We mentioned this one long ago, and it's time to mention it again: You can download for free the complete organ works of Johann Sebastian Bach. They were recorded by Dr. James Kibbie (University of Michigan) on original baroque organs in Leipzig, Germany.

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Viva Gentrification!

Viva Gentrification! | AP HUMAN GEOGRAPHY DIGITAL  STUDY: MIKE BUSARELLO | Scoop.it

"In Highland Park, as in other Latino barrios of Los Angeles, gentrification has produced an undeniable but little appreciated side effect: the end of decades of de facto racial segregation. It's possible to imagine a future in which 'the hood' passes into memory.  Racial integration is on the upswing.  For all the fortitude and pride you'll find in Latino barrios, no one wants to live in a racially segregated community or attend a racially segregated school."  

 

Tags: neighborhood, gentrification, urban, place, culture, economic, California, Los Angeles.

 


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Egypt, Ethiopia and Sudan sign deal to end Nile dispute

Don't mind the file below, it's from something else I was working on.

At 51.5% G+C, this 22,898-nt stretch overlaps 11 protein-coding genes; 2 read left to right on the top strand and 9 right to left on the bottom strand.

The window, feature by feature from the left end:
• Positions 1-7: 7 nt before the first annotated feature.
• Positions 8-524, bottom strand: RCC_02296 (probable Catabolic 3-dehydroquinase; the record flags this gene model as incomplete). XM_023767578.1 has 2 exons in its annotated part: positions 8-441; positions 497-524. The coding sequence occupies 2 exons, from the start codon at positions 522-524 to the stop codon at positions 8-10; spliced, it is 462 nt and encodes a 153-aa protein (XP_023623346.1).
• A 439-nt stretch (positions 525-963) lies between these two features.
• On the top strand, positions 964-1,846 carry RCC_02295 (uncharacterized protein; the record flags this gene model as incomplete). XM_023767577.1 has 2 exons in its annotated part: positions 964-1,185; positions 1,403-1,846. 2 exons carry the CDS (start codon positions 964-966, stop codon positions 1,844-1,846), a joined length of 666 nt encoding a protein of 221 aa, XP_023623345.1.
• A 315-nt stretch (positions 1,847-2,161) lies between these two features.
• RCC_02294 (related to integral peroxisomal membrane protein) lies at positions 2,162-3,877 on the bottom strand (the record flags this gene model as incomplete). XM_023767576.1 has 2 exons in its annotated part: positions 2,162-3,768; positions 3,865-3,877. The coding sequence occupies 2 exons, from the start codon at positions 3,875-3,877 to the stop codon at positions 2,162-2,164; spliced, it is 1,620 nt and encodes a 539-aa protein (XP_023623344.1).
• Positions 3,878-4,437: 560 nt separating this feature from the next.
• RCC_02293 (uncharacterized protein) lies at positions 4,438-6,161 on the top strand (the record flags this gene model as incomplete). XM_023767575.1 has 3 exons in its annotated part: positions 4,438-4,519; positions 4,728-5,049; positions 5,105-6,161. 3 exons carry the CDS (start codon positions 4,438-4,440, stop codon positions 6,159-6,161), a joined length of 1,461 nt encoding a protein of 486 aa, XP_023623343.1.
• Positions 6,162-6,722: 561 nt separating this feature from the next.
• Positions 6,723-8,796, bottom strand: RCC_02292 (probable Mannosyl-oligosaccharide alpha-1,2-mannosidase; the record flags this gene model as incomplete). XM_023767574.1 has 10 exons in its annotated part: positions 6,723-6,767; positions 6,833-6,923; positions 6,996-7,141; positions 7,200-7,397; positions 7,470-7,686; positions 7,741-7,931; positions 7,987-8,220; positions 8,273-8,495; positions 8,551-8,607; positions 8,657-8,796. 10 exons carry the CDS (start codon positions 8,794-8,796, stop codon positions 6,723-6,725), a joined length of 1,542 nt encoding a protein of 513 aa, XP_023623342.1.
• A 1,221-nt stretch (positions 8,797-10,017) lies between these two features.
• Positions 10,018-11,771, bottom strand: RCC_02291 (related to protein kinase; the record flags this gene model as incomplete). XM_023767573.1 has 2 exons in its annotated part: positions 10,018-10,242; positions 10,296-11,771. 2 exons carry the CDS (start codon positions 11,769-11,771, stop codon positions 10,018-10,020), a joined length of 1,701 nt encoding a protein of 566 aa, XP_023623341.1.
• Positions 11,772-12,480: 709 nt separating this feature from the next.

Egypt, Ethiopia and Sudan sign deal to end Nile dispute | AP HUMAN GEOGRAPHY DIGITAL  STUDY: MIKE BUSARELLO | Scoop.it
Three African leaders sign an initial deal to end a long-running dispute over the sharing of Nile waters and the building of Africa's biggest hydroelectric dam.

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Luis Cesar Nunes's curator insight, March 25, 6:46 AM

Long way river

rodrick rajive lal's curator insight, March 26, 3:40 AM

The tripartite dispute on the sharingof the waters of the Nile between Egypt, Sudan and Ethiopia was an ongoing issue that failed to get resolved for decades. Now it seems the three countries have finally managed to settle their disputes. Earlier there was alot of mudlsinging  accusations and counter accusations, and blamegames where particular countries would blame droughts and other humanitarian disasters on others saying that they had held back the water that was due to them. In a region that is often under the state of drought, jusdicious sharing of the waters of the Nile, both the Blue Nile and the White Nile will help put an end to the suffering of common people!